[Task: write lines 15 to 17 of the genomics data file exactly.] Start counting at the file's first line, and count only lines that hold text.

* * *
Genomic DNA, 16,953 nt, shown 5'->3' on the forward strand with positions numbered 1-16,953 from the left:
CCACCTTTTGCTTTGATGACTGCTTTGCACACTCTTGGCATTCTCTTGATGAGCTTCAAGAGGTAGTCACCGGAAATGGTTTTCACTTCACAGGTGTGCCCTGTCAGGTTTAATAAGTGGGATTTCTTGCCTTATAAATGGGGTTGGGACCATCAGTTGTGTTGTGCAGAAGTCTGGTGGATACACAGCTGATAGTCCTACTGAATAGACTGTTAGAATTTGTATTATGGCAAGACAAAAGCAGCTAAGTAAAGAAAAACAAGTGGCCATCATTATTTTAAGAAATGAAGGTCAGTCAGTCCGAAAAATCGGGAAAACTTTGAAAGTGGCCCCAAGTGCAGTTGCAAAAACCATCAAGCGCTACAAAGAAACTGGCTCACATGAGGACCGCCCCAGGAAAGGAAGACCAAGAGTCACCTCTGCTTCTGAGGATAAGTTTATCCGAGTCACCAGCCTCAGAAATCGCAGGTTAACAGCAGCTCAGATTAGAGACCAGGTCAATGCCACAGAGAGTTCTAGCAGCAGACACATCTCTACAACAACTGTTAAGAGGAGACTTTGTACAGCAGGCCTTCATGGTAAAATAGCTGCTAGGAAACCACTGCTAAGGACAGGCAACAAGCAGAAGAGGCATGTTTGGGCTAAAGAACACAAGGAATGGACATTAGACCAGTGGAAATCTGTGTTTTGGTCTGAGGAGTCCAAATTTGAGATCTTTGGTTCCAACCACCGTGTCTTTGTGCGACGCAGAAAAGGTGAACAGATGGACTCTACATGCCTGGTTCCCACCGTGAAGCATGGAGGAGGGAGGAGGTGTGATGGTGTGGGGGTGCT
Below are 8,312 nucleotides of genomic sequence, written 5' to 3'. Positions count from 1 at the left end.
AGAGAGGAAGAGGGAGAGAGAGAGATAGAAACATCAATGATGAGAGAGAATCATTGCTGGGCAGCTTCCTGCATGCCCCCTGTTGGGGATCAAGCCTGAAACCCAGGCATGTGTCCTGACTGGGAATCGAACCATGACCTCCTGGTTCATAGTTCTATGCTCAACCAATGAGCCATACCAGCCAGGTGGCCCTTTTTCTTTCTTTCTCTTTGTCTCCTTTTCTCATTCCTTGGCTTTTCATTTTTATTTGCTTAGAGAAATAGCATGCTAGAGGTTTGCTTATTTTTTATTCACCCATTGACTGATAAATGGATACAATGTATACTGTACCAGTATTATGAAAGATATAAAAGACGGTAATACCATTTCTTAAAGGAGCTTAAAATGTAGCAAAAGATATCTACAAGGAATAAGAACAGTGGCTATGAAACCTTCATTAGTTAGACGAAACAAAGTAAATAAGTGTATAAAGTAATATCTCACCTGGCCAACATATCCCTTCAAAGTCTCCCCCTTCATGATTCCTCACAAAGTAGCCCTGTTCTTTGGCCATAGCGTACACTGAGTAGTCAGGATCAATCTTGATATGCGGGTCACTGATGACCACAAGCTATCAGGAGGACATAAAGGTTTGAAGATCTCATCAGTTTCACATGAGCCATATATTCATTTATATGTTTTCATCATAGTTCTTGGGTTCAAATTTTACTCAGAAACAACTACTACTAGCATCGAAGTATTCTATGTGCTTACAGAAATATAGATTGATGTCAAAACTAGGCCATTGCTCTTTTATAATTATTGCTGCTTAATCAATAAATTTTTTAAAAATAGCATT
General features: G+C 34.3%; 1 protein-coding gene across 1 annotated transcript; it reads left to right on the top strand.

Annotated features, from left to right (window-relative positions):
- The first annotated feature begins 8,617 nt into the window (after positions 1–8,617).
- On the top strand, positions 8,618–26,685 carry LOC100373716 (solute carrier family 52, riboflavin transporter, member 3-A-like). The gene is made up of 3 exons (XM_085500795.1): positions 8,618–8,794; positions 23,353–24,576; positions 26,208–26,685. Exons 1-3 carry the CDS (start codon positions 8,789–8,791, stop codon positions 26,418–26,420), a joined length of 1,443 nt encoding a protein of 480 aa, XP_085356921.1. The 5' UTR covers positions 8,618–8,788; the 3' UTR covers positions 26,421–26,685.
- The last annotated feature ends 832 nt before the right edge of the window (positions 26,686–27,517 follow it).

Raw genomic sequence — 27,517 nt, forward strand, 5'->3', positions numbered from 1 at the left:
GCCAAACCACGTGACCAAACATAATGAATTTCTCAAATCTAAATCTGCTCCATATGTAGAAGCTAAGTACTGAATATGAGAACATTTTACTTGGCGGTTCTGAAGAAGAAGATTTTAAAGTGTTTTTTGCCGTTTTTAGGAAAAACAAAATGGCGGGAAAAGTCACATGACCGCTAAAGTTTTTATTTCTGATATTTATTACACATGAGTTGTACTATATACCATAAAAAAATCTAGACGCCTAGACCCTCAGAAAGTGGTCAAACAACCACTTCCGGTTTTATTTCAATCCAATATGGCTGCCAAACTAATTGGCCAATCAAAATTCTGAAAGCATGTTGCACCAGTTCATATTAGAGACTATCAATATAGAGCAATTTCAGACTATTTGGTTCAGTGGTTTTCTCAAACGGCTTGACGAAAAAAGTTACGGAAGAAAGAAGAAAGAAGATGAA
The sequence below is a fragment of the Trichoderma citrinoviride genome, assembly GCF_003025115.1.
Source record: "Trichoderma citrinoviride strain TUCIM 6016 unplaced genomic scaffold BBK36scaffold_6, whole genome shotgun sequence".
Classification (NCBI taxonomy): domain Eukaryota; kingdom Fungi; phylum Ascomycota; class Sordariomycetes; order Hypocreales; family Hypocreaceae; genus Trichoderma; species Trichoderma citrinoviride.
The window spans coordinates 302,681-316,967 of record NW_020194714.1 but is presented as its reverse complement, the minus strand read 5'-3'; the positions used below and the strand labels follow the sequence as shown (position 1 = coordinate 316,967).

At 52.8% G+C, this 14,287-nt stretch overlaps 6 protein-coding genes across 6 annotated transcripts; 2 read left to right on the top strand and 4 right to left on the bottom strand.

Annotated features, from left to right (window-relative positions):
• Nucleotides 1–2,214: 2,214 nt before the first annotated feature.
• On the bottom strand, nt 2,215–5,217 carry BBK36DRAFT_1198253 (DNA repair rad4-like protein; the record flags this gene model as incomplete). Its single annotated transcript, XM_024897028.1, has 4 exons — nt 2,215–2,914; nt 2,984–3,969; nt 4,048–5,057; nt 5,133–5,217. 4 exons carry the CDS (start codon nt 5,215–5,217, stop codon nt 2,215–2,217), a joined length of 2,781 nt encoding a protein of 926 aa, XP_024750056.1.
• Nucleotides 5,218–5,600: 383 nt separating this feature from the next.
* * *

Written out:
The window spans coordinates 302,681-316,967 of record NW_020194714.1 but is presented as its reverse complement, the minus strand read 5'-3'; the positions used below and the strand labels follow the sequence as shown (position 1 = coordinate 316,967).

At 52.8% G+C, this 14,287-nt stretch overlaps 6 protein-coding genes across 6 annotated transcripts; 2 read left to right on the top strand and 4 right to left on the bottom strand.

Annotated features, from left to right (window-relative positions):